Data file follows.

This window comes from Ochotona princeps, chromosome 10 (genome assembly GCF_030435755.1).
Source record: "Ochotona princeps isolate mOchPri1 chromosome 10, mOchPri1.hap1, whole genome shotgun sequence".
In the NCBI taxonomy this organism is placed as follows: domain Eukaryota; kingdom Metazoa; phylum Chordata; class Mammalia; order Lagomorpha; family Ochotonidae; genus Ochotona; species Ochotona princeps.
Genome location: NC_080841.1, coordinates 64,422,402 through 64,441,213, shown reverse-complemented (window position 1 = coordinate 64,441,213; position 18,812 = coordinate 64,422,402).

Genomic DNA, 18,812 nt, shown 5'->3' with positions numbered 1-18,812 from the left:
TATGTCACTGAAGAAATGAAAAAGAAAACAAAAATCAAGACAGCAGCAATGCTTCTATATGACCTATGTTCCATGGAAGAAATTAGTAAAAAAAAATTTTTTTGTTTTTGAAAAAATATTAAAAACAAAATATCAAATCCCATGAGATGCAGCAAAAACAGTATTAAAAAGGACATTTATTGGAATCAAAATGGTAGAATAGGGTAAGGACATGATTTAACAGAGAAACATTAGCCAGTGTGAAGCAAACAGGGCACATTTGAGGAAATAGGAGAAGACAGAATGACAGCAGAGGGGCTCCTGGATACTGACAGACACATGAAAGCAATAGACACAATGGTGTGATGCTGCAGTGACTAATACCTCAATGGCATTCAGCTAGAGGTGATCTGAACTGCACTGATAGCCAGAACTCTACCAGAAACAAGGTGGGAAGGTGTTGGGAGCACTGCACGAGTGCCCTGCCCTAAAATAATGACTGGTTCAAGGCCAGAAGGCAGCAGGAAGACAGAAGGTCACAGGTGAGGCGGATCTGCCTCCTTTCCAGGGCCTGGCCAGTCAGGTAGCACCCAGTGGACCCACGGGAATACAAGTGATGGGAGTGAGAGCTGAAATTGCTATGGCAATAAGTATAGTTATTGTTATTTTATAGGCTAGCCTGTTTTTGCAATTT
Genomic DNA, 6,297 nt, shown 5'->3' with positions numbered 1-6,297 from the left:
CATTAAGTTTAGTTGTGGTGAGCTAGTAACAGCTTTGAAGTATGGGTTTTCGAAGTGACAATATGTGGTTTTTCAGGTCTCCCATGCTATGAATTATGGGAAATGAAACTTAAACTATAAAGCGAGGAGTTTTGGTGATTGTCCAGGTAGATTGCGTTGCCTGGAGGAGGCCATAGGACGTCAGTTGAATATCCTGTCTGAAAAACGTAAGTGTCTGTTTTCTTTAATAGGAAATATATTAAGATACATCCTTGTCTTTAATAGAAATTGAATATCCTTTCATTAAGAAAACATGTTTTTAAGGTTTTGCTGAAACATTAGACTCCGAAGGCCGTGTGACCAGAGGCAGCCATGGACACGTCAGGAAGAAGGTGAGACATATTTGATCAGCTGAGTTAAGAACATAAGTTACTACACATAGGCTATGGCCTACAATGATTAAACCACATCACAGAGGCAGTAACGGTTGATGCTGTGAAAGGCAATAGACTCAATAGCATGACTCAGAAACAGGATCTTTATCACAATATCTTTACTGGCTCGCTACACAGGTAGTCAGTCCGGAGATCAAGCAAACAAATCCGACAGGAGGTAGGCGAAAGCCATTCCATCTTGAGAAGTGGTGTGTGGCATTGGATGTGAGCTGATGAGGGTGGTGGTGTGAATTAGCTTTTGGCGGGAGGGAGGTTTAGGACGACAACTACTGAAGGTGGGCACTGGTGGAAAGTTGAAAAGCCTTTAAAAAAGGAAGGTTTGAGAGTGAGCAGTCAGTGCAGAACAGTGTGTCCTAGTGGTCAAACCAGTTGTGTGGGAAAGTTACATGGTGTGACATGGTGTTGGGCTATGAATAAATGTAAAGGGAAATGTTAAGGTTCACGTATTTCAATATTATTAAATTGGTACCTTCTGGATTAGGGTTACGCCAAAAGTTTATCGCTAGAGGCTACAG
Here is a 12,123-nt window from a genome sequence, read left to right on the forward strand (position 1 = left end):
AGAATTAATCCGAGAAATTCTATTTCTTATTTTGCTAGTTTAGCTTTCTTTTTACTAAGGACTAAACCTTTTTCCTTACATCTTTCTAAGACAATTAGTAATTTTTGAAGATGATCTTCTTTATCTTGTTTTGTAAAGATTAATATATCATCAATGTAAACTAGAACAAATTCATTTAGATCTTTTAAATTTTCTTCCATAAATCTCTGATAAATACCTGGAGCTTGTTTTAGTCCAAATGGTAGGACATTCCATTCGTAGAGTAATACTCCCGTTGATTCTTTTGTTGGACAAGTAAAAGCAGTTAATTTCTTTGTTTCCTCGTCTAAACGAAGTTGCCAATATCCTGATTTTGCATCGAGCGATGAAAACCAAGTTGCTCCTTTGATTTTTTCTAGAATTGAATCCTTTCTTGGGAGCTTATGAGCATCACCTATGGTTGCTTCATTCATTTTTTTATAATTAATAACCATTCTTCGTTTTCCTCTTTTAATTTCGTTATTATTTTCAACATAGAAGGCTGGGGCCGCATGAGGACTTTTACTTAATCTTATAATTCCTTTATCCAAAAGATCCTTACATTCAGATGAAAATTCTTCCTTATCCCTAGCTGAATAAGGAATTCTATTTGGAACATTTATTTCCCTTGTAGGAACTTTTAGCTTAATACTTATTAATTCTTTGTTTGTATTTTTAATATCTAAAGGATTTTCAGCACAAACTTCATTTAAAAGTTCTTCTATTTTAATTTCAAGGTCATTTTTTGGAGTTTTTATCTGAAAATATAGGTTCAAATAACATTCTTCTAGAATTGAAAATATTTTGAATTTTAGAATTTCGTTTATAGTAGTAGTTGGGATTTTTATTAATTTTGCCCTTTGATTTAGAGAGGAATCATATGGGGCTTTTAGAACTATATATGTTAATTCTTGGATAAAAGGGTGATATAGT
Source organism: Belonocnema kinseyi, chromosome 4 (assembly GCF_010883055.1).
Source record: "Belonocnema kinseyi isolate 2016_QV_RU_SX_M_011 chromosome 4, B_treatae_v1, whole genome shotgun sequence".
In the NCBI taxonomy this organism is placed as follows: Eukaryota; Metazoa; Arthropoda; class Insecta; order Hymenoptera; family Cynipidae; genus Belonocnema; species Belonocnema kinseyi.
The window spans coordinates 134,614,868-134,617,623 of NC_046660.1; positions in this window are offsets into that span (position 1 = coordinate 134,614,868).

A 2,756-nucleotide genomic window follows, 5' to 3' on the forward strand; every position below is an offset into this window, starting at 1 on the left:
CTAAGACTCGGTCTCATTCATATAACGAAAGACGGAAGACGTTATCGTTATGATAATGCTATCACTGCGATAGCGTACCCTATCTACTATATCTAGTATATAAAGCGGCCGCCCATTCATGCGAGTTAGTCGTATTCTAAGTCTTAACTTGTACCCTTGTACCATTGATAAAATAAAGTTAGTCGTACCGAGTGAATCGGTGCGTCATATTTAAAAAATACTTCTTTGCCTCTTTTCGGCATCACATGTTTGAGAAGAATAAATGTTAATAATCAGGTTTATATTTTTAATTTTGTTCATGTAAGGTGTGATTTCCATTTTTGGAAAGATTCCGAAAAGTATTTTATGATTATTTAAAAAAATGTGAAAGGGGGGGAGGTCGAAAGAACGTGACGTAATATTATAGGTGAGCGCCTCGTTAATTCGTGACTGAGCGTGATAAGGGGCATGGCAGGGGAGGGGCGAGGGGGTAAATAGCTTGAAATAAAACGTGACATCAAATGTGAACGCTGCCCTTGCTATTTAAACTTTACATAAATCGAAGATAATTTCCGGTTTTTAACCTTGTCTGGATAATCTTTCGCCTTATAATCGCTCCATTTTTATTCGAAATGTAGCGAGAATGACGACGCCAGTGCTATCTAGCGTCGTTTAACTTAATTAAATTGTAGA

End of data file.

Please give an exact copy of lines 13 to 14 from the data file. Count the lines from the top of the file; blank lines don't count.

In the NCBI taxonomy this organism is placed as follows: Eukaryota; Metazoa; Arthropoda; class Insecta; order Hymenoptera; family Cynipidae; genus Belonocnema; species Belonocnema kinseyi.
The window spans coordinates 134,614,868-134,617,623 of NC_046660.1; positions in this window are offsets into that span (position 1 = coordinate 134,614,868).